GDPR faces growing pains across Europe

0
31

The implementation of the General Data Protection Regulation (GDPR) across European countries has been far from homogeneous – and it would be no surprise if large multinationals factored nations’ different stances on GDPR into their decisions on where to set up headquarters.

What is more, the European Union (EU) has done almost nothing to prepare for the impending tsunami of technology coming from China, a country whose privacy culture is worlds apart from that of the EU.

By 25 May 2019, the first anniversary of the implementation of GDPR, €56m of fines had been issued – and €50m of that was a single fine imposed on Google by France.

In terms of sanctions, France has taken by far the hardest stance. Not only did CNIL, the French data protection authority (DPA), fine Google €50m, but it also fined Bouygues Telecom €250,000, Uber €400,000, Dailymotion €50,000 and Optical Center €250,000.

European countries have clearly demonstrated different strategies on penalties. Also, they have set up different structures for implementing the regulations. In Germany, for example, DPAs are organised on a German state level – but there is also a separate DPA at federal level, with jurisdiction over telecom and postal service companies. The result is that Germany has 17 data protection authorities, instead of just one.

Another area where European countries disagree is in their interpretations of some of the finer points of GDPR. For example, Austria’s DPA ruled that all a data controller has to do in response to a request for data deletion is to remove individual references to that data.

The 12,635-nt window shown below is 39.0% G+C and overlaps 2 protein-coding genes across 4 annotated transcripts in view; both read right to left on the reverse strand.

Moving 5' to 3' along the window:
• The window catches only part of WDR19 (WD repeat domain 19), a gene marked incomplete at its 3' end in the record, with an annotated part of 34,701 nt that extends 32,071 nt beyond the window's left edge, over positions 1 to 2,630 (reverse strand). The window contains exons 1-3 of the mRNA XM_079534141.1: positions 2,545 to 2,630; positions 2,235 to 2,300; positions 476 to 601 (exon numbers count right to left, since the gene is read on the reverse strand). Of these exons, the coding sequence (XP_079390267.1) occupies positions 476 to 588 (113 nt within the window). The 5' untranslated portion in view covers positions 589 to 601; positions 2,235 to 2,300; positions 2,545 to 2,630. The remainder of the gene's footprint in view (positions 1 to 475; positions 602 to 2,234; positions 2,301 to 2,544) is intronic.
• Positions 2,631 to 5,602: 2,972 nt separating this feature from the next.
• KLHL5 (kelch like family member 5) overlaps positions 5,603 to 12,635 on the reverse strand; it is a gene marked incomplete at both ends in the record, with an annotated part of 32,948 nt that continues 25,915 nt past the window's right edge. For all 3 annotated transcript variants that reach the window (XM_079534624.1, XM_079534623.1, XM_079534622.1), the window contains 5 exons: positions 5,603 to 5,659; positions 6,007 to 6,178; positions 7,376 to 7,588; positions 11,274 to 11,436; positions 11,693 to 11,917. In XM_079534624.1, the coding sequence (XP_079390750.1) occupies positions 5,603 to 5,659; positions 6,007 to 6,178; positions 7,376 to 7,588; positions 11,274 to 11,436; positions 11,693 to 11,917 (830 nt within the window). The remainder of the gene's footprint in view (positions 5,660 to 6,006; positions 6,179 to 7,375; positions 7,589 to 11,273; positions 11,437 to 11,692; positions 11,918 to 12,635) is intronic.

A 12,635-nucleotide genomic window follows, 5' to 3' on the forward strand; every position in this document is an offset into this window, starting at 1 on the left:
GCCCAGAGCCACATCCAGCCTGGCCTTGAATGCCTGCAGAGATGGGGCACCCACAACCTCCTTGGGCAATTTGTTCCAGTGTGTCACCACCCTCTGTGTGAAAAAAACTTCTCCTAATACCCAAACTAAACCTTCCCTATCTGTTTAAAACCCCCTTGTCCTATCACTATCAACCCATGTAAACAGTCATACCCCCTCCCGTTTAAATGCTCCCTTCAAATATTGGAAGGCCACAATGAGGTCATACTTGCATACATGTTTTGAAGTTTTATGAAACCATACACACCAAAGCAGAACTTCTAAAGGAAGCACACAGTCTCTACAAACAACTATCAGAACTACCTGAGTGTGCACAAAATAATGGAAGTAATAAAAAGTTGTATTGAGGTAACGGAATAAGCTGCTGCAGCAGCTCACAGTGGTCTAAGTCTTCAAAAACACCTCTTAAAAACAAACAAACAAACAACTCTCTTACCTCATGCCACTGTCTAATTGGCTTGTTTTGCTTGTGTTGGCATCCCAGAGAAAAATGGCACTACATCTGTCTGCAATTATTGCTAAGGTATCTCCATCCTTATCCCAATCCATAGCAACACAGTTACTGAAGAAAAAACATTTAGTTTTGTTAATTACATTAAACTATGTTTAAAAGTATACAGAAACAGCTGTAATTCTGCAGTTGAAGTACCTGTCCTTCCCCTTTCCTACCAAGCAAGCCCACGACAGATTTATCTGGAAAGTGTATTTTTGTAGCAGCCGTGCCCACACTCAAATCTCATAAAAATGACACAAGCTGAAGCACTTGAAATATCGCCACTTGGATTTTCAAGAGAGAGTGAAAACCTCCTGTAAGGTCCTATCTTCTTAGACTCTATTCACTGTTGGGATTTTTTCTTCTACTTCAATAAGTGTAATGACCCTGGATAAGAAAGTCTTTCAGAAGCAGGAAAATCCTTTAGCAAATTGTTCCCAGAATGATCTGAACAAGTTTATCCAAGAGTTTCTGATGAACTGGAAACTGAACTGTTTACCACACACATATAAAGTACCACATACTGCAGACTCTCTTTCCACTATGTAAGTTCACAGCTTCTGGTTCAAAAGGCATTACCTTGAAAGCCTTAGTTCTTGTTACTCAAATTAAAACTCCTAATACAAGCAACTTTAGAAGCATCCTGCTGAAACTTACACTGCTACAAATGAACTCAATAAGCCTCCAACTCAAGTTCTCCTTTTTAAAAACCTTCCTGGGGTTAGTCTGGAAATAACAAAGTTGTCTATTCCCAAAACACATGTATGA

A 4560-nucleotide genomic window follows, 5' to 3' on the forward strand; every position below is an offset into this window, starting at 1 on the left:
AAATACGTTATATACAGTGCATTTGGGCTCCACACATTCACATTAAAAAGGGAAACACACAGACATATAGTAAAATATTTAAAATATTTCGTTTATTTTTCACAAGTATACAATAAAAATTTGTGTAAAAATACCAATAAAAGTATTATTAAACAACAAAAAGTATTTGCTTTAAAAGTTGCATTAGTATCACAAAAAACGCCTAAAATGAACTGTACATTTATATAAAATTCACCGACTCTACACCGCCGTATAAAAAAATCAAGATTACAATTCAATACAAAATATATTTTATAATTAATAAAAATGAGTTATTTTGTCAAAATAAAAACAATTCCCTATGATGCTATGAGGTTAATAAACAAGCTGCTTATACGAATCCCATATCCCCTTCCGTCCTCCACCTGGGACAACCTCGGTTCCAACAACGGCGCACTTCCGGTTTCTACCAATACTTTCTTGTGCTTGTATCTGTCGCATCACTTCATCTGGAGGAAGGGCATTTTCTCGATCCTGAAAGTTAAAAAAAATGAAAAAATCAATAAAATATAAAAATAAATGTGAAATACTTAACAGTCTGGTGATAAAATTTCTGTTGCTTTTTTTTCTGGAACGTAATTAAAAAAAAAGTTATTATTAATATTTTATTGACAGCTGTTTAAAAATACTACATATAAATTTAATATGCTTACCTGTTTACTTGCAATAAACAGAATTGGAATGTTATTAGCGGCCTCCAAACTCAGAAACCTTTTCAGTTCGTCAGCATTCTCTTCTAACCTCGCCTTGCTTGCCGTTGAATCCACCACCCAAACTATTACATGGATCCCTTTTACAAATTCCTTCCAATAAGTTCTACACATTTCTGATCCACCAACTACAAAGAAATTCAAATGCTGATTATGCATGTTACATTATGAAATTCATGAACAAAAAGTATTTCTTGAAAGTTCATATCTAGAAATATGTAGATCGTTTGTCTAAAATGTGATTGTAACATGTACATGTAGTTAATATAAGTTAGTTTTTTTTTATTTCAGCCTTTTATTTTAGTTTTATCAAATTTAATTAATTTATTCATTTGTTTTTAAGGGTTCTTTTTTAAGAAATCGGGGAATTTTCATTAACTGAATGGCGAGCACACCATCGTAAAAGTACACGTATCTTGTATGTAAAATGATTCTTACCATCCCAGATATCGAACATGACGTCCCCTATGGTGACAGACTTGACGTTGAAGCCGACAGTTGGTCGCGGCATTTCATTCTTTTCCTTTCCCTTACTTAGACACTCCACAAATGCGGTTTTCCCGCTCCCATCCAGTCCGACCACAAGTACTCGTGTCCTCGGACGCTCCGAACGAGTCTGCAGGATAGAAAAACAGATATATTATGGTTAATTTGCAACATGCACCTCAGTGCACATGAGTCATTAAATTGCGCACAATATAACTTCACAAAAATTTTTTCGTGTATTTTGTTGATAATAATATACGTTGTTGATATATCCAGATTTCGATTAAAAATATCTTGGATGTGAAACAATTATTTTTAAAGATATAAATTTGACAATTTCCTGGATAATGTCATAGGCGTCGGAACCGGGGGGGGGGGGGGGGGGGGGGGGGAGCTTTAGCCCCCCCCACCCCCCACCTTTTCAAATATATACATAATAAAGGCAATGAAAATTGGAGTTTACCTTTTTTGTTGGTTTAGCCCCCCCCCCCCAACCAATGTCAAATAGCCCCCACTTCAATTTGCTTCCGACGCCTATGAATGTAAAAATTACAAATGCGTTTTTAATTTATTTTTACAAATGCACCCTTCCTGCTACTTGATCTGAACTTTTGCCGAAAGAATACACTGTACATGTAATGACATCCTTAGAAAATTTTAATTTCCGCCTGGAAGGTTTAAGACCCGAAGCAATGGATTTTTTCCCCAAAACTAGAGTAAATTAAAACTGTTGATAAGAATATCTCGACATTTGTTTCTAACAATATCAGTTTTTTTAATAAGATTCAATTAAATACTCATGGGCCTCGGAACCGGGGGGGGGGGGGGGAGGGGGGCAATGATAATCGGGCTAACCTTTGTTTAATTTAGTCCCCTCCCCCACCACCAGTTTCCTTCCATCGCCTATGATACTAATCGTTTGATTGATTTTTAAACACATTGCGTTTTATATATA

Nations have also demonstrated differences of opinion on how to calculate fines. For example, some local legal authorities in Germany have argued that the GDPR fines imposed in that country should be calculated according to German law, which would result in much lower fines than those imposed at the European level.

Perhaps the most important difference in interpretation by the different countries lies in determining who imposes – and, ultimately, collects – the fine. When France’s CNIL issued its €50m fine on Google, it danced around the GDPR’s one-stop-shop rule that says a company will be fined in the country that hosts its headquarters – in Google’s case, Ireland.

The CNIL argued that Google had no main base in the EU in relation to the fine in question, because all decisions concerning the processing of data related to Android and Google accounts were made at the company’s headquarters in the US.

In stark contrast to France, many other EU countries have taken softer approach, investing most of their efforts into educating companies and issuing warnings, rather than imposing fines right away. Such differences in communication strategies lead to different perceptions of risk among data controllers from one country to another. These differences in perception may partially explain the differences in the number of data breaches reported.